Stay off sugar! Craving sugary foods increases the risk of gestational diabetes, causes blood sugar swings and unnecessary weight gain. Optimal blood glucose control is important throughout pregnancy, both for the mother’s health and the baby’s. Glucose in a mother’s blood crosses the placenta to her baby, affecting the baby’s blood glucose level². (The placenta, a flat circular organ, links the unborn baby to the mother’s uterus, to provide oxygen, nutrients, and the elimination of wastes.) The baby begins making its own insulin around 13 weeks gestation so these first 12 weeks are a perfect time to let sugar go!
To keep things simple here is a pregnancy food plan that I have written for you to download. If you have any special concerns I recommend a Bespoke Pregnancy Nutrition Programme with me!
What about nausea during the 1st trimester of pregnancy?
Not everyone suffers with “morning sickness” during the 1st trimester of pregnancy. Although uncomfortable and for some poor women extreme, morning sickness has been associated with fewer miscarriages, probably due to the high of certain hormones and reduced levels of vitamin B6.
Morning sickness can be eased by regulating blood sugar levels so I recommend you continue with the pregnancy food plan or visit me for a personal bespoke nutrition programme. I also recommend you take a good quality pregnancy care supplement with essential fats throughout your pregnancy.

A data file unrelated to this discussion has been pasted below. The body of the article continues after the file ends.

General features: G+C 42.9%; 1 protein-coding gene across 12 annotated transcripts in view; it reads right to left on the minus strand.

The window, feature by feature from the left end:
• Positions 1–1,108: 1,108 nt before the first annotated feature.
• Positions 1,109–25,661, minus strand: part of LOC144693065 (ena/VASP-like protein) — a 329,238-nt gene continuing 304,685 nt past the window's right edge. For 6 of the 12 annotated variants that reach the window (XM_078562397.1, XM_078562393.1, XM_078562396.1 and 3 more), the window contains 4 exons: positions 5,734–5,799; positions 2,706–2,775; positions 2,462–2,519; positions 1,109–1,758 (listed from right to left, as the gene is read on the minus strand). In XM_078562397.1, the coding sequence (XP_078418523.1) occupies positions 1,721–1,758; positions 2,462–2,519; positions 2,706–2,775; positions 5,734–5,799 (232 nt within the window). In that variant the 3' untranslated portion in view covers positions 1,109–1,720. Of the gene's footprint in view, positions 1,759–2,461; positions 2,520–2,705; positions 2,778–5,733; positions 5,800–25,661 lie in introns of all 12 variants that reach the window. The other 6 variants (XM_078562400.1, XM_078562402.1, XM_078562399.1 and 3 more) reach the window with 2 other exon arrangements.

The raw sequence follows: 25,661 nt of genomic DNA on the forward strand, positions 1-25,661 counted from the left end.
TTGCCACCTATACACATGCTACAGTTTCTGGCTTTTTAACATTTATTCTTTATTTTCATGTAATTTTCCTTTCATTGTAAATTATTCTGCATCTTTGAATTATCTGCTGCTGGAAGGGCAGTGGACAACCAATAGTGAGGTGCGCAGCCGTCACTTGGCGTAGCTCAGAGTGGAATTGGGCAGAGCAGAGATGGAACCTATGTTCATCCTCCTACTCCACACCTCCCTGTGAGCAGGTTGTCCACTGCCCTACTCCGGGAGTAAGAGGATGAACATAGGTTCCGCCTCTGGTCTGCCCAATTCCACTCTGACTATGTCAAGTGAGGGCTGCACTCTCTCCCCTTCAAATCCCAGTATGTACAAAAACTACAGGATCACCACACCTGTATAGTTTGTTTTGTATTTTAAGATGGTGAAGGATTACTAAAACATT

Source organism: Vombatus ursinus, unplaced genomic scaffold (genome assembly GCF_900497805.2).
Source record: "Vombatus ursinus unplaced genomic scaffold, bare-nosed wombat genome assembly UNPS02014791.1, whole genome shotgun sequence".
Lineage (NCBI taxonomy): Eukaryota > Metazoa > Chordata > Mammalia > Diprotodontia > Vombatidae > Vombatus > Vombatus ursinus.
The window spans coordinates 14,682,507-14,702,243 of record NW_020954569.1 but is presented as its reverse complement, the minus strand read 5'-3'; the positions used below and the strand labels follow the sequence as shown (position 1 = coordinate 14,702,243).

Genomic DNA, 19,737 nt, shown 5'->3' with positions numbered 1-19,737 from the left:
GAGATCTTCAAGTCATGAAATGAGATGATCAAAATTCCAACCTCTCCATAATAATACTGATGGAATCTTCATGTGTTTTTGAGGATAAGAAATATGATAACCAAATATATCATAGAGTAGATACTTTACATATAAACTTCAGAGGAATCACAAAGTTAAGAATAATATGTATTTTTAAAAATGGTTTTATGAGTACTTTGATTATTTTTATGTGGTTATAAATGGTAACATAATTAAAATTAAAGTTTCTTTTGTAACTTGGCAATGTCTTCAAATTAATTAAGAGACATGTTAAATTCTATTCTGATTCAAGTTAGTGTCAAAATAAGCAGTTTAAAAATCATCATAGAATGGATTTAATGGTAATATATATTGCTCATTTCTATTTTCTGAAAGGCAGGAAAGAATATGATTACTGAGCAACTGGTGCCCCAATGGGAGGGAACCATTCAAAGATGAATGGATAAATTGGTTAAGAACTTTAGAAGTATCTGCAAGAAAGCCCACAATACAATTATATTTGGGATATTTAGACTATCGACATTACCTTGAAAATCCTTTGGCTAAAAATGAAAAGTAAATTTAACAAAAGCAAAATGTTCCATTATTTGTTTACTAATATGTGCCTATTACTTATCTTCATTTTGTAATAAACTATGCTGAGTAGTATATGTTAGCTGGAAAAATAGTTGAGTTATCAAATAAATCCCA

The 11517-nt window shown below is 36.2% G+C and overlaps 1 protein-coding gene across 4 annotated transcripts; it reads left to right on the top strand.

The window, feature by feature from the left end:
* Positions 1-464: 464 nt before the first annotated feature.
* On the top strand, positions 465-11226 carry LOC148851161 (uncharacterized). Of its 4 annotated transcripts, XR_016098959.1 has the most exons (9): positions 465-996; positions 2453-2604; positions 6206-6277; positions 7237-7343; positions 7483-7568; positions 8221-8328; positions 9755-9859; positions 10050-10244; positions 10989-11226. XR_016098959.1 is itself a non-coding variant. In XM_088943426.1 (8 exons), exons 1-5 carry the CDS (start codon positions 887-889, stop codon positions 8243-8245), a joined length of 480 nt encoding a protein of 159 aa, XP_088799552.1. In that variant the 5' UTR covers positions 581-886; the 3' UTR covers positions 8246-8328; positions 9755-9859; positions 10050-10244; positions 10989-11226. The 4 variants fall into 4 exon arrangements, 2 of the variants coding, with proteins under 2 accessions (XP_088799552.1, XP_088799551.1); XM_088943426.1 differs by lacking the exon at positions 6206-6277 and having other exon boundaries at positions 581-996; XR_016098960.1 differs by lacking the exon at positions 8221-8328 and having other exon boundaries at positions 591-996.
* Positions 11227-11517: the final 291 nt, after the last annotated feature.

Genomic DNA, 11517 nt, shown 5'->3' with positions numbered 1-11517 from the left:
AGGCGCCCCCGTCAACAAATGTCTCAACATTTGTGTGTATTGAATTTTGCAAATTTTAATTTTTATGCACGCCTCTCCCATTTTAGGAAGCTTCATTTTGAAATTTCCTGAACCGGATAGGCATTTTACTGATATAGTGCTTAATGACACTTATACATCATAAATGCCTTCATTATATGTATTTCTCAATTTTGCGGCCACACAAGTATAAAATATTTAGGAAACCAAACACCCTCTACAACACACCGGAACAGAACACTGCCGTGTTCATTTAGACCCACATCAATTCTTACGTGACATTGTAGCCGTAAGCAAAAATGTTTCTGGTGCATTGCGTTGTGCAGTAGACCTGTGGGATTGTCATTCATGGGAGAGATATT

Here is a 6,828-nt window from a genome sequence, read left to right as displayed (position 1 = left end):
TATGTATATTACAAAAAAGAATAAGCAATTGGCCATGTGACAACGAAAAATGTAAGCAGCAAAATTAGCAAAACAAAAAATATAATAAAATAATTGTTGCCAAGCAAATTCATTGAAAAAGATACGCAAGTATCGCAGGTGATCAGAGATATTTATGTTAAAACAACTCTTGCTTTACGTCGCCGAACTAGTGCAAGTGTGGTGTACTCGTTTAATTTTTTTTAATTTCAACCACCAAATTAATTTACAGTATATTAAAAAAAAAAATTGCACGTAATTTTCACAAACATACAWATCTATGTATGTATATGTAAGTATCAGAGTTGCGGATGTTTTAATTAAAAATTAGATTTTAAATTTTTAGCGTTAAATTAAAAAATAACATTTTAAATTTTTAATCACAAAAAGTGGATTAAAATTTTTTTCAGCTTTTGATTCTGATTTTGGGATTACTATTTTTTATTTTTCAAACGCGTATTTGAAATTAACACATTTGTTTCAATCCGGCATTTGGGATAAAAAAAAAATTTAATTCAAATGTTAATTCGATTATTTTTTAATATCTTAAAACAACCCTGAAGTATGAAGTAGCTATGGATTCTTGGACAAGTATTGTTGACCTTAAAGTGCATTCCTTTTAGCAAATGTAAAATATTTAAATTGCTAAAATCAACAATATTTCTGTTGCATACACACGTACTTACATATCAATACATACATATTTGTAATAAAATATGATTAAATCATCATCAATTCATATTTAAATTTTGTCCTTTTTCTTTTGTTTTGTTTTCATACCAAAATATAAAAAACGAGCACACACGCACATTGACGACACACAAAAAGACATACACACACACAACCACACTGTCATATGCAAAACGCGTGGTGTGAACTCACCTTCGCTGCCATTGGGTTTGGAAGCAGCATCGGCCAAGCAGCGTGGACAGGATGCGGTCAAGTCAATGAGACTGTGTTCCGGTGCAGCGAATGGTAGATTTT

Additional natural remedies include ginger root – wonderful anti nausea support. Avoid the ginger biscuits and try these remedies instead:
If you prefer to make mugs of tea then add enough ginger to suit you (grated or diced), maybe a small amount of honey or maple syrup to sweeten or a slice of lime or lemon. Add boiled water, leave to cool slightly and drink when at the correct temperature for you
Try Ginger ice cubes! If keeping food or drink down is difficult for you right now then freeze some of your ginger tea into ice cubes and suck when necessary.
Cook with ginger: Try adding some to your fresh juices, stir fries or home made protein bars
or use apple cyder vinegar: Add 2 to 3 teaspoons of apple cyder vinegar to water and sip slowly. Some women find this very helpful
Enjoy some complementary therapies such as pregnancy reflexology or acupuncture – these wonderful therapies support you throughout your pregnancy
Justine Evans ND, BSc N Med – Fertility and Pregnancy Expert is the Founder of Creation Fertility and its products. Justine offers a multi dimensional approach to fertility blending Nutritional Therapy with alchemy and yogic philosophy. Call 07747 133170 to book an appointment with her now
- Weng X, Odouli R, and Li D-K. Maternal caffeine consumption during pregnancy and the risk of miscarriage: a prospective cohort study. Am J Obstet Gynecol 2008;198:279.e1-279.e8.
Don’t forget to download the pregnancy food plan now!
There is no doubt that impending motherhood will make you want to take better care of yourself. For you to have a healthy pregnancy, you do need to be in good physical condition just as we discussed with Fertility exercise. However, the desire to be in good shape often wars with a would-be mother’s natural protective instinct to take care of her child. With the first trimester having the highest risk of miscarriage, you may be tempted to just ‘put your feet up’ and avoid exercise altogether.